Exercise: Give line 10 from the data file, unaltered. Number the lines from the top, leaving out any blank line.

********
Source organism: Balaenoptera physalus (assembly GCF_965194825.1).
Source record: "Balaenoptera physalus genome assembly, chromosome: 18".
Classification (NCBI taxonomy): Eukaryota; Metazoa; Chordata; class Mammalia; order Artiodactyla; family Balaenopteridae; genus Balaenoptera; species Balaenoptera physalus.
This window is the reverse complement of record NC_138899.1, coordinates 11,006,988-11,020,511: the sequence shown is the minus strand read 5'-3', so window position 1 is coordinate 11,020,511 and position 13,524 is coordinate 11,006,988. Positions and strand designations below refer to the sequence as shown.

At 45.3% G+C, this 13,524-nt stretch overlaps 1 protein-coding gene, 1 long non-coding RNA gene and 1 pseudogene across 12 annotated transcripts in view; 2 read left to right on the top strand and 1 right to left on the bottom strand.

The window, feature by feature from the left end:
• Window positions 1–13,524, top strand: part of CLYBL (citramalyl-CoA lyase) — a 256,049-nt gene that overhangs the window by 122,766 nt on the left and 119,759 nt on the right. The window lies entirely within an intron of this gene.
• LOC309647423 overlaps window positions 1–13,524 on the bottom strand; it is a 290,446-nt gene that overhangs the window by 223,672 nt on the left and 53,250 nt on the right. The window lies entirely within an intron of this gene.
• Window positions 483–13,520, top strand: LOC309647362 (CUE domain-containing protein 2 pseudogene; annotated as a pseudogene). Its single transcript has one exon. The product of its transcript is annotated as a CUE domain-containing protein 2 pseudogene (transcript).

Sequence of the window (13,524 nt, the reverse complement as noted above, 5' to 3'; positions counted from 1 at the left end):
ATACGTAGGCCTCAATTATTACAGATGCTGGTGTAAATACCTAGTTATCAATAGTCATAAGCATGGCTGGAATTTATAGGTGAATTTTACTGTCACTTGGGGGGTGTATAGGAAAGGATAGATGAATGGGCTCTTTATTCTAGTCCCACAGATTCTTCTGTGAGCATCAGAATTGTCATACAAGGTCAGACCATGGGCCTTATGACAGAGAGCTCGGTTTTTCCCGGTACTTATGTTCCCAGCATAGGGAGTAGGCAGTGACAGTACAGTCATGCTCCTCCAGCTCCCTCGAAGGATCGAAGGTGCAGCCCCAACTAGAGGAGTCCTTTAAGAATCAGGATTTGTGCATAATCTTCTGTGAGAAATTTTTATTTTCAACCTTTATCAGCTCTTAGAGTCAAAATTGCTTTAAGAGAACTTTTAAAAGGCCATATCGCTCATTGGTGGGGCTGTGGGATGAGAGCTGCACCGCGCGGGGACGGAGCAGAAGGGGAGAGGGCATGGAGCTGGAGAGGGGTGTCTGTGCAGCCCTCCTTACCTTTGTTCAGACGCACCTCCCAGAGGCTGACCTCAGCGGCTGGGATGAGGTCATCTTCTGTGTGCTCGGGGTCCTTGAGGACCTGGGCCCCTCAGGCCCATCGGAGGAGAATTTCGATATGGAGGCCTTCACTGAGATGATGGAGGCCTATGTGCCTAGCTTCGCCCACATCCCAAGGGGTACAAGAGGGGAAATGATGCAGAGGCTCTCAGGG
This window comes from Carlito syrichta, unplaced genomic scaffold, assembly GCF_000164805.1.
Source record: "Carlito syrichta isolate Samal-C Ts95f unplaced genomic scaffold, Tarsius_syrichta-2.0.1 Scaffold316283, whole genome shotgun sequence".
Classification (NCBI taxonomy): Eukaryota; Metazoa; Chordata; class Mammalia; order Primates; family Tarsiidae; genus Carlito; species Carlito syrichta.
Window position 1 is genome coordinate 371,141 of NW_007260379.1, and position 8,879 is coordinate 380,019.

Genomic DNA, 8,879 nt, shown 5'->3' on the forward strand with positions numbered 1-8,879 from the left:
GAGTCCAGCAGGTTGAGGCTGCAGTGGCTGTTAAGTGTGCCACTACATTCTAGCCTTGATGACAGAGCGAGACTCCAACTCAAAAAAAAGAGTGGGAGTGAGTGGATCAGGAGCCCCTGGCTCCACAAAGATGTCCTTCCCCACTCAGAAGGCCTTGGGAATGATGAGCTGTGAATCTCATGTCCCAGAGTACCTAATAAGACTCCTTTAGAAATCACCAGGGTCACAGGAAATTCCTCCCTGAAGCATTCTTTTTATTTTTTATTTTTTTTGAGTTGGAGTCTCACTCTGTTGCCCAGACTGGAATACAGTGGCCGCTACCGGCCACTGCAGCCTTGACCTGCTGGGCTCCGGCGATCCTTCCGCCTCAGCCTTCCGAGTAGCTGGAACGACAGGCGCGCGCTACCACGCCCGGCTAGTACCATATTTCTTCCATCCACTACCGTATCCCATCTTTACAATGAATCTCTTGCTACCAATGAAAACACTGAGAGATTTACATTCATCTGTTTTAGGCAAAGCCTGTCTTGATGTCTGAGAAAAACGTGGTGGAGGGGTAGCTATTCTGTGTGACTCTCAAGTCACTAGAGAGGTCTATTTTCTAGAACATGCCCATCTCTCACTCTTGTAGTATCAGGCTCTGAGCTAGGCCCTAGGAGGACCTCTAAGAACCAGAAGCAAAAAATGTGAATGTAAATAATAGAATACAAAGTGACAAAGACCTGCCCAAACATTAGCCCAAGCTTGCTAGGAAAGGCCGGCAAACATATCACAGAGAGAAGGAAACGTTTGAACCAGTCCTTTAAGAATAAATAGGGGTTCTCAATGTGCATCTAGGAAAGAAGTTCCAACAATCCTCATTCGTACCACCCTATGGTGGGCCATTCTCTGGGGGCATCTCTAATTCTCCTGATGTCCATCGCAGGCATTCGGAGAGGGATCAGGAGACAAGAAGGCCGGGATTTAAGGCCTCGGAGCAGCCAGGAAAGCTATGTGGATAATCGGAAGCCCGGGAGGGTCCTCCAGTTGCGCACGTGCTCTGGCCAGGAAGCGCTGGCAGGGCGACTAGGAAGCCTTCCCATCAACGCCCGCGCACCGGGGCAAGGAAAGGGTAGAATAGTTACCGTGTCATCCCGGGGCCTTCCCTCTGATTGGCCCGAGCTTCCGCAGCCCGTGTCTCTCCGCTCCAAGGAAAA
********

Sequence of the window (13,524 nt, the reverse complement as noted above, 5' to 3'; positions counted from 1 at the left end):